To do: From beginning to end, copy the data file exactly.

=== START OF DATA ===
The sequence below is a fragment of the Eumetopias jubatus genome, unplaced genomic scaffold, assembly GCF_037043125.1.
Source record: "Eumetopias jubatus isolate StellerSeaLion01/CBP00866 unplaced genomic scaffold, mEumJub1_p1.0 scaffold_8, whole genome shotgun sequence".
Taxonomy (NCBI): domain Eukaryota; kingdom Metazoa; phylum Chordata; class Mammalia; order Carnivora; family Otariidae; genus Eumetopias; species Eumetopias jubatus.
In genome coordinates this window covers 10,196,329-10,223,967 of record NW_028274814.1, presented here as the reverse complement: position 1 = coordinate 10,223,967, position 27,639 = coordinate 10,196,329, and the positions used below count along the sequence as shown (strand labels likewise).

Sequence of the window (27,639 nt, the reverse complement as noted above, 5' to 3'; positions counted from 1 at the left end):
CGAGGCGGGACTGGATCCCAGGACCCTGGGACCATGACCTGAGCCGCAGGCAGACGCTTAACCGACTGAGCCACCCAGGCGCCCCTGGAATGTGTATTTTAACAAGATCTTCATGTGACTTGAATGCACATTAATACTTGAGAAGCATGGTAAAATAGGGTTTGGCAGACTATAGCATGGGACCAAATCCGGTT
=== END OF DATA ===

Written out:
The sequence below is a fragment of the Eumetopias jubatus genome, unplaced genomic scaffold, assembly GCF_037043125.1.
Source record: "Eumetopias jubatus isolate StellerSeaLion01/CBP00866 unplaced genomic scaffold, mEumJub1_p1.0 scaffold_8, whole genome shotgun sequence".
Taxonomy (NCBI): domain Eukaryota; kingdom Metazoa; phylum Chordata; class Mammalia; order Carnivora; family Otariidae; genus Eumetopias; species Eumetopias jubatus.
In genome coordinates this window covers 10,196,329-10,223,967 of record NW_028274814.1, presented here as the reverse complement: position 1 = coordinate 10,223,967, position 27,639 = coordinate 10,196,329, and the positions used below count along the sequence as shown (strand labels likewise).

Sequence of the window (27,639 nt, the reverse complement as noted above, 5' to 3'; positions counted from 1 at the left end):
CGAGGCGGGACTGGATCCCAGGACCCTGGGACCATGACCTGAGCCGCAGGCAGACGCTTAACCGACTGAGCCACCCAGGCGCCCCTGGAATGTGTATTTTAACAAGATCTTCATGTGACTTGAATGCACATTAATACTTGAGAAGCATGGTAAAATAGGGTTTGGCAGACTATAGCATGGGACCAAATCCGGTT